Addiction in Europe, 1860s-1960s: Concepts and Responses in Italy, Poland, Austria, and the United Kingdom


Berridge, V; Mold, A; Beccaria, F; Eisenbach-Stangl, I; Herczy Ska, G; Moskalewicz, J; Petrilli, E; Taylor, S; (2014) Addiction in Europe, 1860s-1960s: Concepts and Responses in Italy, Poland, Austria, and the United Kingdom. Contemporary drug problems, 41 (4). pp. 551-566. ISSN 0091-4509 DOI: https://doi.org/10.1177/0091450914567119

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Abstract

Concepts play a central part in the formulation of problems and proposed solutions to the use of substances. This article reports the initial results from a cross European historical study, carried out to a common methodology, of the language of addiction and policy responses in two key periods, 1860–1930 and the 1950s and 1960s. It concludes that the language of addiction was varied and nonstandard in the first period. The Anglo-American model of inebriety did not apply across Europe but there was a common focus on theories of heredity and national degeneration. After World War II, there was a more homogenous language but still distinct national differences in emphasis and national interests and policy responses to different substances. More research will be needed to deepen understanding of the conditions under which these changes took place and the social and policy appeal of disease theories.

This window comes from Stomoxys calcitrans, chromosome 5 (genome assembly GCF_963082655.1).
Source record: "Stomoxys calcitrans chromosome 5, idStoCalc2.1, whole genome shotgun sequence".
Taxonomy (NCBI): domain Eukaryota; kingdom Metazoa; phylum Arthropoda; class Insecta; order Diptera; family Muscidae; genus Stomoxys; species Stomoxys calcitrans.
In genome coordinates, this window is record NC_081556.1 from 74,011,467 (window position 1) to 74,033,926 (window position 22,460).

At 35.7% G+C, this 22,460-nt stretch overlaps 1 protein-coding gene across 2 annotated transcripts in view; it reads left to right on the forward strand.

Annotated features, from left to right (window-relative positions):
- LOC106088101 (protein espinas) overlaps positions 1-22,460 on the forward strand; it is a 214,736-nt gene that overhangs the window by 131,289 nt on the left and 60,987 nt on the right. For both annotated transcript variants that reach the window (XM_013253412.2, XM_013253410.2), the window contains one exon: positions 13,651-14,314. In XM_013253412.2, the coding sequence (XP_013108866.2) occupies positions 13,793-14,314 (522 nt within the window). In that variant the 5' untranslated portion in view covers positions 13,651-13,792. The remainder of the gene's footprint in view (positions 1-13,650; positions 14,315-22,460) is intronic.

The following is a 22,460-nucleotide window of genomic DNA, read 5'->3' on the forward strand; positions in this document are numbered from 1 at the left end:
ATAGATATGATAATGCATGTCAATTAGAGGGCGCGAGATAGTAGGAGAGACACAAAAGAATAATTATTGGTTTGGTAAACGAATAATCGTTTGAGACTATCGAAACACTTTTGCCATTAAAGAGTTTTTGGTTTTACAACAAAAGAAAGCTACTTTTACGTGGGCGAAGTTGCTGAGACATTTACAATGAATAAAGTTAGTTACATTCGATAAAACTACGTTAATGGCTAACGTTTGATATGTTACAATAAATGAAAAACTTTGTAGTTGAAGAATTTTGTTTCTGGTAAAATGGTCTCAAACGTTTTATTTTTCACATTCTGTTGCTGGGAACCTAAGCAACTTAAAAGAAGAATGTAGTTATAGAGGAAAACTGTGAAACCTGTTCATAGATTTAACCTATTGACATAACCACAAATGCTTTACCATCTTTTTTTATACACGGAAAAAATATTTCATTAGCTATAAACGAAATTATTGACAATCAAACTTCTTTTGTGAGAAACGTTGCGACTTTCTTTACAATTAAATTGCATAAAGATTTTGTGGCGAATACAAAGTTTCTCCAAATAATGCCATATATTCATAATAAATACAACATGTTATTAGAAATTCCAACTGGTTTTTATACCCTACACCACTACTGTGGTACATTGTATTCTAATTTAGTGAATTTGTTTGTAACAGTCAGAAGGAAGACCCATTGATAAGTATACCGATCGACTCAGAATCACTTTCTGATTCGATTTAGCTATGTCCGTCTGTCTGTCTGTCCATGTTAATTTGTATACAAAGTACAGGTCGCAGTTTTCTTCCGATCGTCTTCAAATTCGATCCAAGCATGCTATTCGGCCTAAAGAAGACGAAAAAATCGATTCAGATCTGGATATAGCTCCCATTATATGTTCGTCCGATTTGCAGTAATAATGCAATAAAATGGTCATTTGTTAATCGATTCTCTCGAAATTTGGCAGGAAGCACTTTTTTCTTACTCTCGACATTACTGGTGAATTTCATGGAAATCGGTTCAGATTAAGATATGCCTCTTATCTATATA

Item Type: Article
Faculty and Department: Faculty of Public Health and Policy > Dept of Social and Environmental Health Research
Research Centre: Centre for History in Public Health
URI: http://researchonline.lshtm.ac.uk/id/eprint/2293141

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